Other studies find results contrary to those offered by Mangano’s study.
“The largest and most comprehensive study of cancer mortality near nuclear power plants—by the National Cancer Institute—found no evidence of increased risk of death from a wide range of cancers, and no adverse impact of nuclear energy facilities on public health,” says Thomas M. Kauffman, spokesman for the Nuclear Energy Institute. “The National Cancer Institute study was published in March 1991 in the Journal of the American Medical Association. NCI scientists studied more than 900,000 cancer deaths using county mortality records collected from 1950 to 1984.”
Kauffman disputes the suggestions made by Mangano’s study.
“Operations of U.S. nuclear power plants are overseen continuously by the government to ensure compliance with strict radiation safety standards set by the U.S. Environmental Protection Agency and enforced by the U.S. Nuclear Regulatory Commission,” says Kauffman.
“Radiation monitoring information is reported annually and publicly to the government, and consistently is found to be less than one-tenth of the exposure levels allowed by the federal government. Numerous studies and reports indicate that, historically, the annual exposure to the nearest resident from a U.S. nuclear power plant has been less than 1 millirem, compared to the annual average exposure from natural sources of 300 millirem.”
Another radiation expert disputes the study’s suggested findings, referring to the study as a speculative editorial rather than a scientific study.
“It has no merit,” says Dr. James Conca, senior scientist with the RJLee Group and director of the Center for Laboratory Sciences, an analytical and forensic laboratory based in Pasco, Wash. “No one has been able to establish a link between cancer and being close to a nuclear power plant or facility of any sort because the amount of the radiation is so far below background because you can’t separate background from it.”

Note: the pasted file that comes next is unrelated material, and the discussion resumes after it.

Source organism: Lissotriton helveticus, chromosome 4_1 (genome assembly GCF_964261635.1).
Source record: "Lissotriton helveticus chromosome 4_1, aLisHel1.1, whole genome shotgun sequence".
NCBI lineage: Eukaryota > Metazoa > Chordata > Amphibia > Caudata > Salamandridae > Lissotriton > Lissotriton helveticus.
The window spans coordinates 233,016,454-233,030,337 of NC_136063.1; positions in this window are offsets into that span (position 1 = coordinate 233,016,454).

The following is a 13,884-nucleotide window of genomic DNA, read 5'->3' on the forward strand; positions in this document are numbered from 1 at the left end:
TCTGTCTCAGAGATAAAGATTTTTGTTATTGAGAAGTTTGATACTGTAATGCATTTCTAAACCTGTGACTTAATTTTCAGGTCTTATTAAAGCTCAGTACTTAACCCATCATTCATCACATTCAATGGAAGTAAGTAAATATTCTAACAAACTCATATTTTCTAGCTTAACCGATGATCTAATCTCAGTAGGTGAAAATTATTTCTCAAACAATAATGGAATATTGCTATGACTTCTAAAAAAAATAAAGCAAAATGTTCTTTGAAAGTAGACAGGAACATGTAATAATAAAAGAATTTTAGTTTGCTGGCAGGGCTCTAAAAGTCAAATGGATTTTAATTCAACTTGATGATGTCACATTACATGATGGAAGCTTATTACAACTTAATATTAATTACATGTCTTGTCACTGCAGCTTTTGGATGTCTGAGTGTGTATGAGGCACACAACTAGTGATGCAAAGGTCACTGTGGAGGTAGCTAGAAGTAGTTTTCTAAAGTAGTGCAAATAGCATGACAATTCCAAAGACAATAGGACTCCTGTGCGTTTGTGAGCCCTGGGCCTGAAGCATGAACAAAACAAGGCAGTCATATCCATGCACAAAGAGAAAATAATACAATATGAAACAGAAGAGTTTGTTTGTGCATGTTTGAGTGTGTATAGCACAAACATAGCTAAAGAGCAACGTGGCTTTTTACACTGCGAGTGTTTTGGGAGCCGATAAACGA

Conca credits the Nuclear Regulatory Commission’s practices, standards and regulations with securing public safety.
“In fact, the medical issues, they produce much more exposure than any nuclear power plant,” he says. “Over the last 20 years, cancers in all areas have decreased. It has nothing to do with (a nuclear plant closure). People stop smoking. The air quality got much better because of the Clean Air Act. That had a huge effect.”
Despite the hard-core beliefs on both sides of the issue, no one knows the effects of low-dose radiation, according to one radiation biologist.
“There are projected risks from low-dose radiation that we estimate and we estimate the risk from low-dose radiation by extrapolating the dose from high-dose radiation,” says Day Werts, Ph.D., director of education and clinical research, Dept. of Radiation Oncology, Allegheny Hospital. “But in order to get statistical data, you have to have huge amounts in the population to study because the risk is so low. We have data from other sites that project risk at the high dose end and we extrapolate the data down to the low dose end to come up with the low-dose risk.”
Werts agrees with the author of the study that a number of issues need to be examined but questions the study’s methodology and controls. “His control group in the study only spans a two-year period of time while a study group spanned a 20-year period of time, so it’s difficult to really make large distinctions in the data when your control group and study group aren’t better matched,” he says. “Also he describes cancer incidence in 16 primary cancer types and only four of the incidence rates were statistically significant from the controls and all of those were in women.”
Werts wonders what effect improved screenings and evaluation and lifestyle changes may have had on those statistics.
“It doesn’t negate the data, but it is a confounding feature,” he says. “On the whole, the statistics that are presented here are interesting but I don’t believe they are conclusive. Clearly, more studies need to happen in these large population groups that are potentially exposed to low-doses of radiation. We need these continued kinds of studies but they need to be unbiased. They need to account for all of the variables and it’s going to take a long time before we really get a clear understanding of the low-dose radiation understanding risk. That’s something we would all like to know.”